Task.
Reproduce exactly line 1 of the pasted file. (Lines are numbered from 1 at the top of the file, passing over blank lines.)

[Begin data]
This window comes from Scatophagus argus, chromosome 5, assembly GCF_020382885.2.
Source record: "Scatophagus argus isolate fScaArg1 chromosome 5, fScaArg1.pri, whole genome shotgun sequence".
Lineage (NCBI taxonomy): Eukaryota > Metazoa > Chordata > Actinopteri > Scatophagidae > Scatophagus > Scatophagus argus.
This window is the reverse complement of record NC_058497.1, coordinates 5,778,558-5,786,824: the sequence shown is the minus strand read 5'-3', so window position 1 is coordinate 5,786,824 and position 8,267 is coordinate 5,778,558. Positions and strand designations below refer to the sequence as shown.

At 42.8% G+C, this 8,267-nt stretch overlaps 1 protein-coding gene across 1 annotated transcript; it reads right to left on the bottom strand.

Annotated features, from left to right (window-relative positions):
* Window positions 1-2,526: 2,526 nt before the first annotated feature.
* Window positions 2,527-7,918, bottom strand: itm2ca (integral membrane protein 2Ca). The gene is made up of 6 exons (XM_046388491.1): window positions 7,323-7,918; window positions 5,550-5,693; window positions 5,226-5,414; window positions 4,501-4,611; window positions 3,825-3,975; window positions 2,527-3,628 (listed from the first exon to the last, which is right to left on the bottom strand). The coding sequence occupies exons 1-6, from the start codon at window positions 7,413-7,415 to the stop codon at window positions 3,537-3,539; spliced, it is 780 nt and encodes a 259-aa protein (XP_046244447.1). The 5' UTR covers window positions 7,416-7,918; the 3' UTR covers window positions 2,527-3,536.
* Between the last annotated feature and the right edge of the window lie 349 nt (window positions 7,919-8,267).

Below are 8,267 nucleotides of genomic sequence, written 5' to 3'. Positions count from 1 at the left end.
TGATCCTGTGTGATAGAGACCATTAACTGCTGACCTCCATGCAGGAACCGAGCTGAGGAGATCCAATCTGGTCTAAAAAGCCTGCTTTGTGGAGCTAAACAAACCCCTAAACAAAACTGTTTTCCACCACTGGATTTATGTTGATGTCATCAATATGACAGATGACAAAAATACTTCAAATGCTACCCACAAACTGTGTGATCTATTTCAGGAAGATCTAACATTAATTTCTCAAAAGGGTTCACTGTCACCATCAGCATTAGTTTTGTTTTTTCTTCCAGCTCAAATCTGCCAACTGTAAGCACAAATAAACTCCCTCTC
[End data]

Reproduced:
This window comes from Scatophagus argus, chromosome 5, assembly GCF_020382885.2.